This Fiction Friday, I figured I’d shake things up, especially since it’s a holiday weekend here in the US. Instead of talking about a print work, I want to highlight one of my favorite web-serials this week: Worm.
From the Worm site: An introverted teenage girl with an unconventional superpower, Taylor goes out in costume to find escape from a deeply unhappy and frustrated civilian life. Her first attempt at taking down a supervillain sees her mistaken for one, thrusting her into the midst of the local ‘cape’ scene’s politics, unwritten rules, and ambiguous morals. As she risks life and limb, Taylor faces the dilemma of having to do the wrong things for the right reasons.
Why I recommend it: This work has completely spoiled me for superhero fiction. The world-building is amazing, Taylor is a fun narrator to see the world with, and I cannot gush about the way the characters all use their superpowers enough. This is a finished work, so no need to worry about when/if it will update, and I do not regret the late nights I’ve spent up reading this story. If Wildbow releases Worm in e-book format, you can bet money that I will be gleefully purchasing each and every volume of it.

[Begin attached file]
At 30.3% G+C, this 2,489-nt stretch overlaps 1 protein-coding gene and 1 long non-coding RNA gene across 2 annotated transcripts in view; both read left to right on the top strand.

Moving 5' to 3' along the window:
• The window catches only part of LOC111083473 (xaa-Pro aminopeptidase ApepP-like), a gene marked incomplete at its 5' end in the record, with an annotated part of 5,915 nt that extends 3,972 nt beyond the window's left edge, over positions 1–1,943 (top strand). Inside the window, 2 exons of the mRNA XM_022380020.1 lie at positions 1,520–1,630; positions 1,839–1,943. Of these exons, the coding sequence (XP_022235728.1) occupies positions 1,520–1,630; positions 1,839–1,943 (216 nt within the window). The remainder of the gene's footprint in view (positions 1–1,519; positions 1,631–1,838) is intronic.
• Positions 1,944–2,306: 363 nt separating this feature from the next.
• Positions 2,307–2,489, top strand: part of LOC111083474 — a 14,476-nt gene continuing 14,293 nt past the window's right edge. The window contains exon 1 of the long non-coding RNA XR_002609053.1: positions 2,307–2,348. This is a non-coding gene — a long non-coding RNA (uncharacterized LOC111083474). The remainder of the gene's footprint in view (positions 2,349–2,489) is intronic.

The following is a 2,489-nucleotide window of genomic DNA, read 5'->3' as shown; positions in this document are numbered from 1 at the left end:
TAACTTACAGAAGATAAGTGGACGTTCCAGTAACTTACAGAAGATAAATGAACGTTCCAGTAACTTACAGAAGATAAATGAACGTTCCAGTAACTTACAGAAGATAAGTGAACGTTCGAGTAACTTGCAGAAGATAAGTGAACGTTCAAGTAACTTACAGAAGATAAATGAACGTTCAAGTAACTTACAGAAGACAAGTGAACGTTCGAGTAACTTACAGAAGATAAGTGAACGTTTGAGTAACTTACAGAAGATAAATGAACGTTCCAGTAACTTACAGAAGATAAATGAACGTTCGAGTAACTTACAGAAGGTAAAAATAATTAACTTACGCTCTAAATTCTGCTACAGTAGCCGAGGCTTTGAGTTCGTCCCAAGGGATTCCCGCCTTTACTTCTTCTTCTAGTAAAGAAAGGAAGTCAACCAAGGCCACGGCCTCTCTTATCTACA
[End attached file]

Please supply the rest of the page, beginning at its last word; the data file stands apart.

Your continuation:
From Amazon: A god has died, and it’s up to Tara, first-year associate in the international necromantic firm of Kelethres, Albrecht, and Ao, to bring Him back to life before His city falls apart.
Her client is Kos, recently deceased fire god of the city of Alt Coulumb. Without Him, the metropolis’s steam generators will shut down, its trains will cease running, and its four million citizens will riot.
Tara’s job: resurrect Kos before chaos sets in. Her only help: Abelard, a chain-smoking priest of the dead god, who’s having an understandable crisis of faith.